The agreement with Iraq details withdrawals for 2009, 2010 and 2011, the official said. It proposes removing troops at a slower pace than Obama promised during the campaign, when he called for all combat troops to be out within 16 months - by the summer of 2010.
WASHINGTON (CNN) - When the phone rings at 3 a.m. in the White House during a crisis, President Barack Obama won't lack for advice. But the question may be whose advice will be the loudest?
Obama's potential national security team looks like an all-star lineup: Sen. Hillary Clinton is on track, sources say, to be secretary of state; Defense Secretary Robert Gates may stay on; and retired Gen. Jim Jones is a leading candidate for national security adviser.
And according to The New York Times, retired Adm. Dennis Blair may be named as director of national intelligence. He did a tour of duty at the CIA, and his expertise is clandestine military operations.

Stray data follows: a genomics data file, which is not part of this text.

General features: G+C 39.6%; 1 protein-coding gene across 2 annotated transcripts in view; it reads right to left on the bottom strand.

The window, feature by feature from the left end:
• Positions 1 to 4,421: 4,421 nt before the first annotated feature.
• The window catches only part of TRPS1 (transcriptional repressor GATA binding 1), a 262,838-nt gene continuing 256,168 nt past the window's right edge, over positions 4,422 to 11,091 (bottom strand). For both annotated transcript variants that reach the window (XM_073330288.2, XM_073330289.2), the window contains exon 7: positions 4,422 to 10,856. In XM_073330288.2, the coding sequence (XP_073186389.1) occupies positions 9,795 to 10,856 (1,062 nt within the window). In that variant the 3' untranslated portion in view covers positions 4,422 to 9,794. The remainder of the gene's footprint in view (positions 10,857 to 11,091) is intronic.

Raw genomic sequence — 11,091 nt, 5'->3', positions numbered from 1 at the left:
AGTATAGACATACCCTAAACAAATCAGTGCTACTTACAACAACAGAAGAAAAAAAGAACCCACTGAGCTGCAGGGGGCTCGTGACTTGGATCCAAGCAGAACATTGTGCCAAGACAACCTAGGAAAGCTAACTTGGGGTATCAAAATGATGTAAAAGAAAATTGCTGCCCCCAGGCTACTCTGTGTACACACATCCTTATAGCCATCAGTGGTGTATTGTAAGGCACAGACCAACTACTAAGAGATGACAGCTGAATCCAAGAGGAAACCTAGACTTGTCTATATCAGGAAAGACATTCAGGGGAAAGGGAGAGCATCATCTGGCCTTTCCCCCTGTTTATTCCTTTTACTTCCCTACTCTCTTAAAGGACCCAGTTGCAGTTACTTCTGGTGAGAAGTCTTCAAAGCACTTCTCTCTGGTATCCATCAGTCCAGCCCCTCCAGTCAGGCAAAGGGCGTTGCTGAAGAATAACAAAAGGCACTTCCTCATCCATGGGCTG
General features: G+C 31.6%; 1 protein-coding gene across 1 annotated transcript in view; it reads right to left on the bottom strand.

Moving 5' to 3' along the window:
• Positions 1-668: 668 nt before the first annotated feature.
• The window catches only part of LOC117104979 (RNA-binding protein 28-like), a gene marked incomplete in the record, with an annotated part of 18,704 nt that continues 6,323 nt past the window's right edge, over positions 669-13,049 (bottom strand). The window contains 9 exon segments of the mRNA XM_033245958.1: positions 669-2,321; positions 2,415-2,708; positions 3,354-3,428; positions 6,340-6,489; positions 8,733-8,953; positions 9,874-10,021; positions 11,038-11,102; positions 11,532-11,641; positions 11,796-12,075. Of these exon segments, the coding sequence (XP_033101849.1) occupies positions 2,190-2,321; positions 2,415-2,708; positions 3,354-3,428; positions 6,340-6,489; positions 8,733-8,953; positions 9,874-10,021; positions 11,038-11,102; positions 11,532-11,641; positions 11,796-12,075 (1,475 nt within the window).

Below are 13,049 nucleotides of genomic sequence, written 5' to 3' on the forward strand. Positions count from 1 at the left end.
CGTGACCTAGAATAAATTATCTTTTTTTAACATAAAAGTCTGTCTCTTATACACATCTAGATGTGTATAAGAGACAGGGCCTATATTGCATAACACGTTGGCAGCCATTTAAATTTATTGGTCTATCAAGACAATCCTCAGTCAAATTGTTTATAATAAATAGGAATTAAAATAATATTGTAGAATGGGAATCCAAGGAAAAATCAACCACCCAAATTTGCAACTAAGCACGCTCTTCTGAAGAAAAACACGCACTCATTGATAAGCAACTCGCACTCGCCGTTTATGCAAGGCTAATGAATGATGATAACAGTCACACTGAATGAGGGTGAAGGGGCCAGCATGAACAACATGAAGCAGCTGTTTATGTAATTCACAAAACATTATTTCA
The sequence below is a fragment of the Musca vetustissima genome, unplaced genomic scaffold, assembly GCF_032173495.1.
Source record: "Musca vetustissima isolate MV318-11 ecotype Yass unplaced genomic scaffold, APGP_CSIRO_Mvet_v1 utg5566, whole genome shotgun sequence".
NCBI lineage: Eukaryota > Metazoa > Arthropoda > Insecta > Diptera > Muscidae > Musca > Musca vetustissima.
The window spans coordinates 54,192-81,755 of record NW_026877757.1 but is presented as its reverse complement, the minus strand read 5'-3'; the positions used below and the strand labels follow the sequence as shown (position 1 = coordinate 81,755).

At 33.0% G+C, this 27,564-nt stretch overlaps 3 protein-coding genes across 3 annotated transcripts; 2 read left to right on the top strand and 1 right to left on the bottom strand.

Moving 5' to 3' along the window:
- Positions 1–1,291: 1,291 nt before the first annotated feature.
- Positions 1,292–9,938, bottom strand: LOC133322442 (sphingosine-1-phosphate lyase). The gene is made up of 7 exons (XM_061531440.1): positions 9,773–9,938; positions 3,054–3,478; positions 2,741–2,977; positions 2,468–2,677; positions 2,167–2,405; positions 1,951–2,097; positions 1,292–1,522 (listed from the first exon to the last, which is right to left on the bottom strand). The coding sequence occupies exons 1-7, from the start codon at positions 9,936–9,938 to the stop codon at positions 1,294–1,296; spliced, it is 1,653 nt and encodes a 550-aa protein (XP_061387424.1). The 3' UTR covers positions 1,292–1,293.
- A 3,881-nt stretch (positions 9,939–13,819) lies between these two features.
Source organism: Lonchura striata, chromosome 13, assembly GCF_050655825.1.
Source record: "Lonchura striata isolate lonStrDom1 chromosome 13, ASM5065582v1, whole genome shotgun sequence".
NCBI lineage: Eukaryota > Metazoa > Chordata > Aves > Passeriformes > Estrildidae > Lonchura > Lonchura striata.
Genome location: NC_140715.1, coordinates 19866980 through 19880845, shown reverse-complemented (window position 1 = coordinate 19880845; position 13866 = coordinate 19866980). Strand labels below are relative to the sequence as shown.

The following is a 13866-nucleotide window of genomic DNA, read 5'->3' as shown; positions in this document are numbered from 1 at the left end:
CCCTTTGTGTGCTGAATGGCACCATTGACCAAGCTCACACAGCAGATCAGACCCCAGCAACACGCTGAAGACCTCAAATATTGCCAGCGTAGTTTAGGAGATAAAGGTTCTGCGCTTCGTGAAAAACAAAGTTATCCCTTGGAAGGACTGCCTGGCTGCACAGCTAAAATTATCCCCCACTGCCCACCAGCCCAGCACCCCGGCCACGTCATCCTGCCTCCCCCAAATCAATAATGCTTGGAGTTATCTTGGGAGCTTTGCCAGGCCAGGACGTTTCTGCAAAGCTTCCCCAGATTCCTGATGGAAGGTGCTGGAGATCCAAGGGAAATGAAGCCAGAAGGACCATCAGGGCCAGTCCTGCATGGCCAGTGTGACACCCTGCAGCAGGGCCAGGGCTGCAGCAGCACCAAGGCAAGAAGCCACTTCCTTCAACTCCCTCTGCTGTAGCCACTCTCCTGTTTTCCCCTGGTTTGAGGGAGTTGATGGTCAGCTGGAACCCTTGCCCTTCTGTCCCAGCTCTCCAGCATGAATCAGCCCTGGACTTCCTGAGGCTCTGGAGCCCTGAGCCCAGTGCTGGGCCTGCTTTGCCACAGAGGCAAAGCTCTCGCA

Observers may wonder if so much high-power talent can get along.
"Are there downsides? Sure. When you have people with this much stature, there can be ego clashes," said CNN contributor David Gergen. "Everybody's ego has got to get into the same room ... and in at least one or two of those cases, I'm sure people think that their egos are big enough to fill the room all by themselves."
Clinton has applauded Gates' candor, but early on put him on notice.
"We need a strong secretary of defense - but that doesn't mean strong-headed," Clinton said during Gates' confirmation hearings in 2006.
Watch the debate over Clinton's foreign policy experience
WASHINGTON (CNN) - President-elect Barack Obama and Adm. Michael Mullen, chairman of the Joint Chiefs of Staff, held a private closed door meeting in Chicago Friday for 45 minutes, according to a U.S. military official with direct knowledge of the talks.
The meeting was a "get acquainted session," the official said.
President George Bush personally approved the meeting, and it was also "encouraged" by Defense Secretary Robert Gates, the official said. The approval was not required, but was given because of the sensitivity of the sitting president's advisers giving advice to a president not yet in office.